St. Sisoes is today well known for his depiction in an icon which became popular upon its appearance in Greek monasteries following the fall of the Byzantine Empire in 15th Century. This icon, the “Astonishment of Sisoes”, is a contemplation on death, but not only the death of a man, but of an earthly empire. The icon shows St. Sisoes over the dead bones in Alexander the Great’s open tomb…
(Lessons from a Monastery)
Google Alerts notified me of this very interesting blog post. Click on the link to see what Sisoes’ reaction to the tomb was.
I had not heard of St Sisoes before so I don’t know if he is a historical figure or a legendary one or – assuming that the former is the case – whether he really did visit Alexander’s tomb. If, as it appears, the icon was a direct reaction to the loss of the Byzantine empire, I imagine that the event depicted has no basis in reality but it really doesn’t matter either way – the icon’s messages is valid whichever way you look at it.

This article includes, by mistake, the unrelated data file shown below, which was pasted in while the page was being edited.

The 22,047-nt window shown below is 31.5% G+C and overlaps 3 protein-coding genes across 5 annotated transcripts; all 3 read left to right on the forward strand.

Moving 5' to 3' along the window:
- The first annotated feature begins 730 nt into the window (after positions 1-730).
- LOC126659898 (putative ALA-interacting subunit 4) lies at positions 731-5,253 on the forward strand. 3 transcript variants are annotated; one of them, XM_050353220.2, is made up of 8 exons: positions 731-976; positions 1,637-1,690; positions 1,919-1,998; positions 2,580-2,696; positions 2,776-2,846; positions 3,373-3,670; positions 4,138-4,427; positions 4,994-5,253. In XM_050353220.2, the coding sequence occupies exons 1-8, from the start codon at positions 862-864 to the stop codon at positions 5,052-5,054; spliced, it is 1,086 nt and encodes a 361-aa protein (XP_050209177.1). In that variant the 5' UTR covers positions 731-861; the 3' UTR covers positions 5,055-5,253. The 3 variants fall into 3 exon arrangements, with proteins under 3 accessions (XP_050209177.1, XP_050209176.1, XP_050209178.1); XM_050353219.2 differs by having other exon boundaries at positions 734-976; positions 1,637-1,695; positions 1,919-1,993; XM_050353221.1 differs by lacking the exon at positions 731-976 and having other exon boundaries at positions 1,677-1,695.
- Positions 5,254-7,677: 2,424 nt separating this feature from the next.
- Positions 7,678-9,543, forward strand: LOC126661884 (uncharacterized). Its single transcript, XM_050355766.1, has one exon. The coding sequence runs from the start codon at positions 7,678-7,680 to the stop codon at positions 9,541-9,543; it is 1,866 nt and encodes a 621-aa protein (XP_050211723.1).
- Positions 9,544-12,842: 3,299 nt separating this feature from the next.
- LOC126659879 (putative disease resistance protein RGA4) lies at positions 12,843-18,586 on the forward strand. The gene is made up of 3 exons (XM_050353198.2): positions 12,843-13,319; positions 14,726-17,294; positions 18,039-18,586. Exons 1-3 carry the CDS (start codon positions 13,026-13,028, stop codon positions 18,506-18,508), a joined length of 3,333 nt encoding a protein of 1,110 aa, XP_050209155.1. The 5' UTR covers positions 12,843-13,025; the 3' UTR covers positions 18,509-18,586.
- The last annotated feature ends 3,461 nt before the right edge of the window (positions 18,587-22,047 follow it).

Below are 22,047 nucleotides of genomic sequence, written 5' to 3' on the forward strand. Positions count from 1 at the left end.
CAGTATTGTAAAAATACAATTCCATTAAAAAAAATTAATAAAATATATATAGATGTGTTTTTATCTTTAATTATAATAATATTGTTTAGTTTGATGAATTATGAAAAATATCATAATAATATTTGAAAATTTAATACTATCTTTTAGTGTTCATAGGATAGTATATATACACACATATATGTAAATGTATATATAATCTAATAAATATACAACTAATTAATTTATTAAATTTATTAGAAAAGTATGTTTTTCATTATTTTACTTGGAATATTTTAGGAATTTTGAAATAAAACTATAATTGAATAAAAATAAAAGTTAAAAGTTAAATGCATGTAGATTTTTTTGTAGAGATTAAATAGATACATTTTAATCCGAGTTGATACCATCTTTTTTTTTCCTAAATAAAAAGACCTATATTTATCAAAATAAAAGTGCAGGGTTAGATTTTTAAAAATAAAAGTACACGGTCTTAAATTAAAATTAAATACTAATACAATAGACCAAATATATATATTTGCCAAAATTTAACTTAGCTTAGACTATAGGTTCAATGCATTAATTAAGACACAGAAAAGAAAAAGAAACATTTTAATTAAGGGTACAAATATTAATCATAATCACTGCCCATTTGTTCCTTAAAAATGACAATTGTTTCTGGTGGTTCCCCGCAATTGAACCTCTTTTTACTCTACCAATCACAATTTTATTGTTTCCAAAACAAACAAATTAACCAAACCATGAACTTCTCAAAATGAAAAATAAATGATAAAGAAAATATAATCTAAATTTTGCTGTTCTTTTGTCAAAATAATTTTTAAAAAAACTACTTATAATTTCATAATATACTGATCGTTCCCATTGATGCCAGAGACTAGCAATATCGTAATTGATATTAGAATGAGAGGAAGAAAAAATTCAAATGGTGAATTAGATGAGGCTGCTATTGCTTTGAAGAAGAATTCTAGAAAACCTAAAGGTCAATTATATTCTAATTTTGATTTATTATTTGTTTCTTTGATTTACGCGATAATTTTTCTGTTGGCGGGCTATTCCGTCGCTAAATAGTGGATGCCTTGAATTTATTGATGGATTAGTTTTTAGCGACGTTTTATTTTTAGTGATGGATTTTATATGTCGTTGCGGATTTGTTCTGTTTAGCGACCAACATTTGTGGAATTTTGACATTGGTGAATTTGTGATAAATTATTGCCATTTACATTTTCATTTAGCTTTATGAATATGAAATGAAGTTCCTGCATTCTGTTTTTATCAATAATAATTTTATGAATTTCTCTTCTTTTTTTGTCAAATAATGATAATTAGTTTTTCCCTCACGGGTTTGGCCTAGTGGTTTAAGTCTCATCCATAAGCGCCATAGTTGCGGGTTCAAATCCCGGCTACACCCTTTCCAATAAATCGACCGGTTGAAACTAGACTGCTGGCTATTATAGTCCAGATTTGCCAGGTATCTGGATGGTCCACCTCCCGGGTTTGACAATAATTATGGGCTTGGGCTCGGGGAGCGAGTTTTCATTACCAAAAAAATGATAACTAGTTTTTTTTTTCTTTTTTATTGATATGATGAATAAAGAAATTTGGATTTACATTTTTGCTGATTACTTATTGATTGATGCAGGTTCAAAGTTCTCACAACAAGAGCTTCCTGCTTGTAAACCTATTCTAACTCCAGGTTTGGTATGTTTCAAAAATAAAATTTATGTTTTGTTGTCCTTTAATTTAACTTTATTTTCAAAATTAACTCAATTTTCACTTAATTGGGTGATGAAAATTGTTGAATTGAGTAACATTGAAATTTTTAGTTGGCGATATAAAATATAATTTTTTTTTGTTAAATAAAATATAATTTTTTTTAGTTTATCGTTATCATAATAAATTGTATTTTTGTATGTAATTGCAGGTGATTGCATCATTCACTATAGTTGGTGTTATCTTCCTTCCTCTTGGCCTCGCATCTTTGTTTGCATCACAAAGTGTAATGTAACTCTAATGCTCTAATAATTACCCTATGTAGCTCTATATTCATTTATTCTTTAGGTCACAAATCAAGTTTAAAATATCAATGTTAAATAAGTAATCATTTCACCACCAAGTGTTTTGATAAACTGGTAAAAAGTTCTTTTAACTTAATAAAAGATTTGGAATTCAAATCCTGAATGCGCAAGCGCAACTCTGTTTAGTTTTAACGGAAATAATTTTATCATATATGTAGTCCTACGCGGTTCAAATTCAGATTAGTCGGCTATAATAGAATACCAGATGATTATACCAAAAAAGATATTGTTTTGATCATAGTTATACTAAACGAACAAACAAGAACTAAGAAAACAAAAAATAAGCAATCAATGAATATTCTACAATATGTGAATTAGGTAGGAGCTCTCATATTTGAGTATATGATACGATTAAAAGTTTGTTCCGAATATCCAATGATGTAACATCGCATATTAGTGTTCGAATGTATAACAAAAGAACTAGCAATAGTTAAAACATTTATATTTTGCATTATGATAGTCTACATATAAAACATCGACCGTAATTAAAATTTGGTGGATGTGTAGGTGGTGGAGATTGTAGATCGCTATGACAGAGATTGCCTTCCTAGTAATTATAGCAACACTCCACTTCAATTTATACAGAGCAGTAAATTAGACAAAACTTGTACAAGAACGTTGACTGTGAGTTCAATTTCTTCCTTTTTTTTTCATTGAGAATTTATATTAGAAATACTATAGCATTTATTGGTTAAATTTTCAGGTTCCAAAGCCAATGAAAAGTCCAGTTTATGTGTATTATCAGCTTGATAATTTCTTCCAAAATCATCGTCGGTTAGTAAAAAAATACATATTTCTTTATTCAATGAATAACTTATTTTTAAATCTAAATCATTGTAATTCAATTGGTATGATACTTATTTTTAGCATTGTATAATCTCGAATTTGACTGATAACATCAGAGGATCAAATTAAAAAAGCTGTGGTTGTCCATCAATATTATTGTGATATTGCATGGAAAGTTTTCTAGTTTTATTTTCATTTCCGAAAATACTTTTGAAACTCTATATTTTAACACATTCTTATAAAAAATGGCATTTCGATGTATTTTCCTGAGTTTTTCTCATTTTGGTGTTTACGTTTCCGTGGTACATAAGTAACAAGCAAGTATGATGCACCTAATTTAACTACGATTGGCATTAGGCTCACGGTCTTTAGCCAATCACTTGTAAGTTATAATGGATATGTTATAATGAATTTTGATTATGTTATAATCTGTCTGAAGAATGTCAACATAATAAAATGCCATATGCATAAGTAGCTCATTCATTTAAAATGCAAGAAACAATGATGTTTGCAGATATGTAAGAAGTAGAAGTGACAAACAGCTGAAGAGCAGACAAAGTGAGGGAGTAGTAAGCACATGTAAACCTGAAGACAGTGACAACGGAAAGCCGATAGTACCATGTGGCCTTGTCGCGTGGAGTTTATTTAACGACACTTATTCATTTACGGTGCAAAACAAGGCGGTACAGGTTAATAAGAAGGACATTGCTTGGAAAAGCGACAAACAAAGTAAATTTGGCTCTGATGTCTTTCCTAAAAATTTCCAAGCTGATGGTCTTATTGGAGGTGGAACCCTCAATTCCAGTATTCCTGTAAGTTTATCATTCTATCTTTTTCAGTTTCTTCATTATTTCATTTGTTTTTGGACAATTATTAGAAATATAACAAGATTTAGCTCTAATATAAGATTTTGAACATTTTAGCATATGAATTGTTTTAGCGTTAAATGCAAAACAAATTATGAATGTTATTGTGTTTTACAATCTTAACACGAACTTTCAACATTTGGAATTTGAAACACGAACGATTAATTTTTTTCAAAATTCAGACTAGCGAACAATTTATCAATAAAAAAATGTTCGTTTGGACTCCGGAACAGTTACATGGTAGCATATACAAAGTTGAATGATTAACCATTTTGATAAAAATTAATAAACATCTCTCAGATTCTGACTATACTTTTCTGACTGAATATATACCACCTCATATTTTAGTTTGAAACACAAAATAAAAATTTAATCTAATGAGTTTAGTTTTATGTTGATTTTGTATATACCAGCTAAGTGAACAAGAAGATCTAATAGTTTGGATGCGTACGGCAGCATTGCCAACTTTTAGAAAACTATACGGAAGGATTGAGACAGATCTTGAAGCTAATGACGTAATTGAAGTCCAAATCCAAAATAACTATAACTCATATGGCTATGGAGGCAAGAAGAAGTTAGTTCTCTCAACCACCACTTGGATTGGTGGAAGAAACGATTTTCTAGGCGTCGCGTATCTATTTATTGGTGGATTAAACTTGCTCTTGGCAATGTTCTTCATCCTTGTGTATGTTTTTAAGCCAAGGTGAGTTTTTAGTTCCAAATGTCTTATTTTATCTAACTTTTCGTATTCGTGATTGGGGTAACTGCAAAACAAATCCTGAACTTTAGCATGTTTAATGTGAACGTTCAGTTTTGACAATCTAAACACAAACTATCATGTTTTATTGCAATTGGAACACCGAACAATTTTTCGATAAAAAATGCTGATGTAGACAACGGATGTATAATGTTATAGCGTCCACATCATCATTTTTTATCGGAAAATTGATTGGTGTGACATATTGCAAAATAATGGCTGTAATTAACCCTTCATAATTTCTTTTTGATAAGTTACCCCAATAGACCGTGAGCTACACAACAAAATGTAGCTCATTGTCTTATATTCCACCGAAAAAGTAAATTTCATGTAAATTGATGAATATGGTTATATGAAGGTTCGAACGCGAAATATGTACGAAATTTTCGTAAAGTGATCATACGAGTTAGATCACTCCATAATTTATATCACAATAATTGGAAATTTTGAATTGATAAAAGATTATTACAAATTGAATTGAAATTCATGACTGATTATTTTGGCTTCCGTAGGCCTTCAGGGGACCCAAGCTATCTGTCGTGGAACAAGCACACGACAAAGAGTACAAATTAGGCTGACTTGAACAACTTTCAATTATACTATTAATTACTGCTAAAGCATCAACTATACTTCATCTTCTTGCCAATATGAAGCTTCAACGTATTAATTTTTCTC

The icon of St Sisoes at Alexander’s tomb is the first iconic reference I have seen to Alexander in Orthodox Christianity. He is the second Orthodox Saint I have seen mention the Macedonian king. The first is St John Chrysostom who asked where the tomb was. Chrysostom aside, I wonder if any Catholic Saint ever mentioned or is depicted visiting the Soma in Alexandria?
I saw other icons on this subject, but this one struck me because there are some details that are different, ie. Alexander’s body isn’t a mummy but only a skull and some (leg) bones. On the contrary, there is a royal mantle and, outside the coffin, an helmet and a shield with a radiant head in the middle, so similar, strangely, to the Macedonian Sun. It means therefore that there are many traditions about St.Sisoes and his visit to Alexander tombs, and I wonder which of them is more credible and whether there is one of these traditions credible.